Wednesday, September 24, 2014

Barely Rational Decisions

“I have found a solution to the Wife Problem. As with so many scientific breakthroughs, the answer was obvious in retrospect.”

So begins our narrator of The Rosie Project. Genetics professor Don Tillman is hung up on clean bathrooms, apricot ice cream, and punctuality. Since his social skills have failed him in finding a suitable life partner, he turns to science. Thus begins the Wife Project.

After carefully crafting a written survey intended to weed out all but Mrs. Perfect, Don submits it to his best friend, a psychology professor. The next thing he knows, his friend has sent over Rosie.  Thinking she aced the questionnaire, Don invites her to dinner without preamble.  Soon, he discovers she fails almost all of his important criteria. However, it turns out to be the best night of his life. 

Funny and sweet, Graeme Simsion’s novel proves that not only do opposites attract, they accept (and embrace) the differences.

Wednesday, September 17, 2014

Do you like it?

Ours was a quick courtship. We had been dating for five months when we first started talking about marriage. So I did what any sensible girl would do when faced with a prospective groom, I began to look for a ring. By June, I had found it. My next move was to leave a message on his voice mail with the item code and ring size. His next move? A proposal a week later. 

But as anyone who is married knows, the true story begins after the vows are exchanged. J. Courtney Sullivan smartly adheres to that principle in her novel The Engagements. But first, she introduces Frances Gerety.  In the opening pages, we meet Frances who not only creates an ad slogan, but the tradition of proposing with a diamond engagement ring. Following Frances through her career, we discover with each new ad campaign how she remakes the diamond’s image according to the mineral resources, and pocketbooks, of each decade.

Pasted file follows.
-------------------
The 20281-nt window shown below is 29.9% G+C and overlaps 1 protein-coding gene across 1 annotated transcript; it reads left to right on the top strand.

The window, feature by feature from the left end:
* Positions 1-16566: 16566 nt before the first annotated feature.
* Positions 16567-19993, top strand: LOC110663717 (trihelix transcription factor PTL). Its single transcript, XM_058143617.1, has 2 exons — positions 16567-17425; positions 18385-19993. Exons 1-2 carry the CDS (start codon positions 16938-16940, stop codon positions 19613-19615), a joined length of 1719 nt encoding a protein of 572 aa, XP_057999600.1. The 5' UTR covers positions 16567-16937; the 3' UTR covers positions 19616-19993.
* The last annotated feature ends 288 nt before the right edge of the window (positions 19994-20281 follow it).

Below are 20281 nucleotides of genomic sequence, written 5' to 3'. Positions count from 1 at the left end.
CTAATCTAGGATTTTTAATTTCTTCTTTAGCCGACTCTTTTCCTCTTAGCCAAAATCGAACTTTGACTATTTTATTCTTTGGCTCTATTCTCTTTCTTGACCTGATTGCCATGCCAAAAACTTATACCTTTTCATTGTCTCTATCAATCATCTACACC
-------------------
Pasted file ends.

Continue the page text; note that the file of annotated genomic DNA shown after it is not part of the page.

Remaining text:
Interspersed throughout Frances’ tale, are the stories of four couples. We read about their courtships, engagements, affairs, and disappointments. And of course we find out about their rings, which reflect the expectations and fashions of each time. By housing each couple in a unique setting and only revealing their story in parts, Sullivan succeeds in building genuine interest.  

Although she skips from Philadelphia to Paris, from 1947 to 2012, Sullivan rewards the patient reader by cleverly tying the five stories together toward the end of the novel. The ending is almost as gratifying as hearing those four little words. And saying yes.

Wednesday, September 3, 2014

The Visitors

January of 1922, a young girl and her guardian travel to Cairo. Recovering from illness, Lucy Payne is slowly coaxed out of her malaise with picnics under the pyramids, tea parties with archaeologists, and ballet lessons with her new friends Rose and Frances. Returning home to a devious tutor and absent father, Lucy has only her growing library of Egyptian lore to keep her company. 

The Visitors by Sally Beauman also introduces us to Lucy in her nineties.  Here, she reminisces with Rose while evading the prying questions of a documentary filmmaker. Their conversation foreshadows Carter's discovery of the Tomb of Tutankhamun and Lucy's own discoveries regarding Carter. 

Whether traveling through 1922 Cairo or 2002 Highgate, Beauman's characters are well-drawn to time and place. The reader, in turn, is drawn into the mystery of this multi-layered tale. And won't want to leave.